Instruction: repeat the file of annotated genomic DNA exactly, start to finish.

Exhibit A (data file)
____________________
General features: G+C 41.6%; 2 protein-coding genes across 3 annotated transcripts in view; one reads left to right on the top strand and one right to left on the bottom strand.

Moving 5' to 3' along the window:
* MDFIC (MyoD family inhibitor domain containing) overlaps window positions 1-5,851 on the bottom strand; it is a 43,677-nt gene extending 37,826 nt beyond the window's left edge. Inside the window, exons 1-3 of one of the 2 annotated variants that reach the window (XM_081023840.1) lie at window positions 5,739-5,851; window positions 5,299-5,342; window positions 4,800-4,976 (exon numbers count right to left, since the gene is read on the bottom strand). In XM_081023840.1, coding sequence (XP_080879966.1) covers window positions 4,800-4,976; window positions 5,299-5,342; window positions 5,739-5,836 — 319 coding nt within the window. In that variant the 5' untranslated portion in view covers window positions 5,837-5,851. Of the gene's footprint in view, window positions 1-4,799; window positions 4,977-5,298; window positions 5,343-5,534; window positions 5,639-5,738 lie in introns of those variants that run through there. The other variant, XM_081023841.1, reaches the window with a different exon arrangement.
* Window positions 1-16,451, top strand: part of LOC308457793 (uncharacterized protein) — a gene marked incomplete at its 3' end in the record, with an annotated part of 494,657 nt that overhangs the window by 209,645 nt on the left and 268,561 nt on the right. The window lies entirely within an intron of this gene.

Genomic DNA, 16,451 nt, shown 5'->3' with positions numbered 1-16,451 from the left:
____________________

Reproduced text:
General features: G+C 41.6%; 2 protein-coding genes across 3 annotated transcripts in view; one reads left to right on the top strand and one right to left on the bottom strand.

Moving 5' to 3' along the window:
* MDFIC (MyoD family inhibitor domain containing) overlaps window positions 1-5,851 on the bottom strand; it is a 43,677-nt gene extending 37,826 nt beyond the window's left edge. Inside the window, exons 1-3 of one of the 2 annotated variants that reach the window (XM_081023840.1) lie at window positions 5,739-5,851; window positions 5,299-5,342; window positions 4,800-4,976 (exon numbers count right to left, since the gene is read on the bottom strand). In XM_081023840.1, coding sequence (XP_080879966.1) covers window positions 4,800-4,976; window positions 5,299-5,342; window positions 5,739-5,836 — 319 coding nt within the window. In that variant the 5' untranslated portion in view covers window positions 5,837-5,851. Of the gene's footprint in view, window positions 1-4,799; window positions 4,977-5,298; window positions 5,343-5,534; window positions 5,639-5,738 lie in introns of those variants that run through there. The other variant, XM_081023841.1, reaches the window with a different exon arrangement.
* Window positions 1-16,451, top strand: part of LOC308457793 (uncharacterized protein) — a gene marked incomplete at its 3' end in the record, with an annotated part of 494,657 nt that overhangs the window by 209,645 nt on the left and 268,561 nt on the right. The window lies entirely within an intron of this gene.

Genomic DNA, 16,451 nt, shown 5'->3' with positions numbered 1-16,451 from the left: